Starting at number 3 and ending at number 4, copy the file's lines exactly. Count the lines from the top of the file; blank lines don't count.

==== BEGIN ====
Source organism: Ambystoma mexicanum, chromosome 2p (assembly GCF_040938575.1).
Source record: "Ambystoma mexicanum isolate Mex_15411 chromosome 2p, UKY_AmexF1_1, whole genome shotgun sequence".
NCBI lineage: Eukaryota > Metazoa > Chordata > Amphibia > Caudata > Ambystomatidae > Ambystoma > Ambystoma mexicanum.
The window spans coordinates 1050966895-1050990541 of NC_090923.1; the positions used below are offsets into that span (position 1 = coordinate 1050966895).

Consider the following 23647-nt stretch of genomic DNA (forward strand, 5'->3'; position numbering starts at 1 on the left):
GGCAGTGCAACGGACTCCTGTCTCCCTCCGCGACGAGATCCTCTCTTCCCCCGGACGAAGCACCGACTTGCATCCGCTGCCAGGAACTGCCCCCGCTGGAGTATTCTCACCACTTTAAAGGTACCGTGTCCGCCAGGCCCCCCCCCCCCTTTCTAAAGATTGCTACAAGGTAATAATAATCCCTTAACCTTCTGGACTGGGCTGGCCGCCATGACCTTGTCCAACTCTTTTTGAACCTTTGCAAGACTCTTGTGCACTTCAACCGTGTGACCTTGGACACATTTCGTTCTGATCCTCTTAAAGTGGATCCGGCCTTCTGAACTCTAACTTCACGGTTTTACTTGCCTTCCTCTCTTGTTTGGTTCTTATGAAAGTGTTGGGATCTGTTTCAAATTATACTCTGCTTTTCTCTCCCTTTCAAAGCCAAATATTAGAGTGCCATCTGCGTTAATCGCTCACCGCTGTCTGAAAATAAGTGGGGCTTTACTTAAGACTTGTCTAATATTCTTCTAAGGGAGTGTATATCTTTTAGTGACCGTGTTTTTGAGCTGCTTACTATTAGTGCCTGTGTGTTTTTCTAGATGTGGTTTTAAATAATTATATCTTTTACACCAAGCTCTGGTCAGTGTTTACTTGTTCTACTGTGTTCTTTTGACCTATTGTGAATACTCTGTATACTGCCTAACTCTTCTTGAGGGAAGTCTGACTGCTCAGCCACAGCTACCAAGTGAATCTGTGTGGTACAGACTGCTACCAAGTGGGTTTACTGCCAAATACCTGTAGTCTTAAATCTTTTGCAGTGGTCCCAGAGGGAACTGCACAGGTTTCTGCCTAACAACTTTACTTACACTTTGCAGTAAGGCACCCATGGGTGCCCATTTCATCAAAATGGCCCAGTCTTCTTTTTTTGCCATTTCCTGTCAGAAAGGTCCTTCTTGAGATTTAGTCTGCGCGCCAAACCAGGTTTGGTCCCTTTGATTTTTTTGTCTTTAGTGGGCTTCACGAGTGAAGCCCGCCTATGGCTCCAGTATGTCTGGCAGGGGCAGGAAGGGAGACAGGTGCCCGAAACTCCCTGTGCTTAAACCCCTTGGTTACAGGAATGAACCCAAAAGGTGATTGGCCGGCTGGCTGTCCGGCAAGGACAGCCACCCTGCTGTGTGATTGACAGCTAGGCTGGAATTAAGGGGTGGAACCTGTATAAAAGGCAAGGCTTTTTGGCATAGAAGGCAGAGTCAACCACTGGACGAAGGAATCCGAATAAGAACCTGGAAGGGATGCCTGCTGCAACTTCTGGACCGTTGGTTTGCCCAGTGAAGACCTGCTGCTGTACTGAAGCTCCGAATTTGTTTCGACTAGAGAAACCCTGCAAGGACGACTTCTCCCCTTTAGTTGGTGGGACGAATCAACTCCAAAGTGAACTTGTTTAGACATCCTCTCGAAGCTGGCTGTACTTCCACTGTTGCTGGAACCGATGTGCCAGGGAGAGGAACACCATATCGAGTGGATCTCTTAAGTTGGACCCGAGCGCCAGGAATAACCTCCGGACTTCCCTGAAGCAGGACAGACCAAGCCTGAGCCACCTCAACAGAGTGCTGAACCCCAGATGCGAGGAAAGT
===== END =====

NCBI lineage: Eukaryota > Metazoa > Chordata > Amphibia > Caudata > Ambystomatidae > Ambystoma > Ambystoma mexicanum.
The window spans coordinates 1050966895-1050990541 of NC_090923.1; the positions used below are offsets into that span (position 1 = coordinate 1050966895).